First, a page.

Green thumb tends Dot's biggest garden

Elnora Thompson’s green thumb has been a God-send for the Nightingale Community Garden, Dorchester’s largest.Elnora Thompson’s green thumb has been a God-send for the Nightingale Community Garden, Dorchester’s largest.

When the Nightingale Community Garden opens for the season next month, the 125 plots, orchard, shed and gazebo won’t be the only staples there. To say coordinator Elnora Thompson is a gardening enthusiast is an understatement.

“I’m there just about every day. I even slip down after church on Sundays!” Thompson laughs. The 65-year-old green thumb’s schedule is booked with time in the garden, council meetings and gardening classes. She is also a member of Neighborhood Watch, a quilter and a Kit Clark Fit-4-Life participant.

Originally from Greenwood, Miss., Thompson worked on her grandfather’s farm, but her knack for gardening and home canning stems from another source.

“Been gardening since I was a kid,” she says. With a smile, she adds, “My momma.”

A resourceful woman, Thompson’s mother had all 14 children picking fruits and vegetables and would can them for later use. Thompson does the same now – tomatoes for pizza and pasta sauce, overripe fruit for jams and jellies.

She moved from Mississippi to California, then Chicago and finally arrived in Boston in 1967. When she moved to Dorchester, the house and yard had to be de-leaded. The Boston Food Project tilled the yard for garden use.

“It’s a big ol’ plot of love down there,” she says. Currently, she’s growing spinach, collard greens, bok choy, peas, mint, lemon balm, some flowers and herbs.

“If there’s something in the book you haven’t heard of, I grow it,” she laughs. “Anything weird, I grow.”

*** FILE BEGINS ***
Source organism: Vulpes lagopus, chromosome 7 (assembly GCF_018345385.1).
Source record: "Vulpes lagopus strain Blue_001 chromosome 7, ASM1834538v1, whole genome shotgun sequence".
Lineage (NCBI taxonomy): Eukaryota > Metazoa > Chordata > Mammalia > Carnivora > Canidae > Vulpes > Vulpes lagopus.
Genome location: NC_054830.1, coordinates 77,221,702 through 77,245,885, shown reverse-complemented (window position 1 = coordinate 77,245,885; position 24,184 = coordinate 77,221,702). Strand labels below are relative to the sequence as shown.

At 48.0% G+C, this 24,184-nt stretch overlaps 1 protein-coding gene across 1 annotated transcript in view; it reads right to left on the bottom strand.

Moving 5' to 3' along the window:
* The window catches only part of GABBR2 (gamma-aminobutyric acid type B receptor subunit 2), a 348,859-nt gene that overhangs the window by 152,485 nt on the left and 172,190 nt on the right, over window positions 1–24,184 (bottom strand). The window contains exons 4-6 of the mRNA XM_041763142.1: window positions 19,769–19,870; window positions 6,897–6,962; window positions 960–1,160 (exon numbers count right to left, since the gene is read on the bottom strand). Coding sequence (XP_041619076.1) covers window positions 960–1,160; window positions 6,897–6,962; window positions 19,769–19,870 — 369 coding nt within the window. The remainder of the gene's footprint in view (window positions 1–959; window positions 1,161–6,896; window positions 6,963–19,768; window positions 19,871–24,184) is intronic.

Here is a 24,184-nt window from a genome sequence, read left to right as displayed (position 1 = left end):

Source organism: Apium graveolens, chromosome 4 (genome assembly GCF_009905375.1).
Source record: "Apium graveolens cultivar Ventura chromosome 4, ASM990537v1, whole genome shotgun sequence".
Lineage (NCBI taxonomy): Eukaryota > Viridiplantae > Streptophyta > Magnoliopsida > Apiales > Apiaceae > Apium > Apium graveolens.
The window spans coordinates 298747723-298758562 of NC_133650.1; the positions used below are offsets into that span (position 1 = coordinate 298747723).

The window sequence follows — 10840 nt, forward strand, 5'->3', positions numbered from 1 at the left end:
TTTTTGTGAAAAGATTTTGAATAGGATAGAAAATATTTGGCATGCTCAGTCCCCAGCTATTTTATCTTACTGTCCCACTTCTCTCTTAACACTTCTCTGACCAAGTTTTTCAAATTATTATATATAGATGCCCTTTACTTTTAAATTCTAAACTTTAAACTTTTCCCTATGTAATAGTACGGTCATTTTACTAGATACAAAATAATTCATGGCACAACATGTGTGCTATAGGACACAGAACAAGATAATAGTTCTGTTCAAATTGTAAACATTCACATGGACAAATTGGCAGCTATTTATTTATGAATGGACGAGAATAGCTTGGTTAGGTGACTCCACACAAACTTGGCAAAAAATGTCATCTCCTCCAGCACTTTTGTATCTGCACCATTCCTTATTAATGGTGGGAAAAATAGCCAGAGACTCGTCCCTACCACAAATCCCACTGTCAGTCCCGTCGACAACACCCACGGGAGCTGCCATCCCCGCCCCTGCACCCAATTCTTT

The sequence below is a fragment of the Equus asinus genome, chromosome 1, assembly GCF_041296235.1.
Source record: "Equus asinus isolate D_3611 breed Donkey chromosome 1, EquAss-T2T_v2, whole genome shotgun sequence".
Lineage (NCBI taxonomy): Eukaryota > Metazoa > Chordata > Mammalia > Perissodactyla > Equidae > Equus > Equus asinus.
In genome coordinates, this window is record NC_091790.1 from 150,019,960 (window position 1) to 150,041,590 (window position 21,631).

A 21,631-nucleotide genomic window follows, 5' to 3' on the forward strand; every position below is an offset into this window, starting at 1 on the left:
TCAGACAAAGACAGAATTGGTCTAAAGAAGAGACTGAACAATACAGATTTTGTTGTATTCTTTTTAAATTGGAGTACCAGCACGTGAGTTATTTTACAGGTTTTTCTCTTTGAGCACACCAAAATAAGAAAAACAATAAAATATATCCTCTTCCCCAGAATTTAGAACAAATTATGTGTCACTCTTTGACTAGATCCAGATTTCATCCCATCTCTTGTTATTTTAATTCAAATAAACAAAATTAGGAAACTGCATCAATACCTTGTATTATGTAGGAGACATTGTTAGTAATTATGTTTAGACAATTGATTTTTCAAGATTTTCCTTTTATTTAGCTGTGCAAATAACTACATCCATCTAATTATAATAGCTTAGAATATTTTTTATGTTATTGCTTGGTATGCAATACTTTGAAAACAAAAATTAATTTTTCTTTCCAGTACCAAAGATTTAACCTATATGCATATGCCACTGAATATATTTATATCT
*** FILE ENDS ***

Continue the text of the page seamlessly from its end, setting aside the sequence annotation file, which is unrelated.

She has grown beets, tomatoes and beans of all different colors, miniature corn, “walking stick” kale, Chinese cabbage, Swiss chard and her favorite, sweet potatoes, to name just a few.

On a trip to Ireland in 2006, Thompson envied the huge vegetables her best friend’s uncle grew on his farm. She would order the “most incredible” vegetable soup everywhere they went (she is gluten-free and met a bad piece of meat in the 1980s, prompting a complete avoidance ever since).

“So now I’ll never take another vacation. This is my vacation,” she smiles, tapping on a map of Nightingale. “This is gonna be just Dorchester’s pride and joy.”

In 1999, Thompson retired from the phone company. In her 32 years, the company evolved from New England Telephone to Bell Atlantic to Verizon.

“I never understood why people say they go home and they never have anything to do,” she marvels. “I’m always busy. People come up to me and say, ‘You’re never home.’ I say, ‘I have things to do!’”
“I didn’t go home to do nothing. I went home and started community work.”

With her infectious laugh and buoyant personality, Thompson is ready for Nightingale’s opening day the second week in June. Great progress has been made since she first set foot in 512 Park St., overgrown and littered with trash and used needles. Dorchester Gardenlands owned the property at the time.

“What a surprise I found when I went down there. I thought, ‘Is this lady kidding me? Is this really a garden?’ Weeds were up over your head. I mean, it was a mess. They hadn’t taken care of it.”

Thompson got help from the gardeners established there, cutting grass down, clearing garbage and calling in the Department of Public Health to till the lead out of the soil. Season after season, the space improved; healthy compost, a water source and more plots replaced the garbage, needles and weeds.

The Boston Natural Areas Network, a highly respected citywide organization, took ownership of the Nightingale garden in 2006 and has recently completed an aggressive improvement project at the 1.5 acre site, which is the largest community garden in the neighborhood.

Local food pantries, organizations and farmers markets will receive homegrown Dorchester produce this summer. There is a plot for 450 Washington St. and one for the Haitian American Public Health Initiatives, Inc. (HAPHI) in Mattapan. Gardeners will not only decrease their own need for grocery store runs, but also help their community.

“People don’t realize - this is like a goldmine,” she notes.

Nightingale has hosted students from the Lee School, City Year and Food Project volunteers and children from local youth programs to teach them about sustainable and organic food.

“I love kids in the garden because a lot of times, kids don’t know where food comes from,” Thompson explains.

As coordinator, Thompson has taken on more than just weeds but she remains steadfast.

“There’s a lot of work to be done in this community and gardening is my passion,” she says. “I just love this stuff. This is going to be our flagship garden.”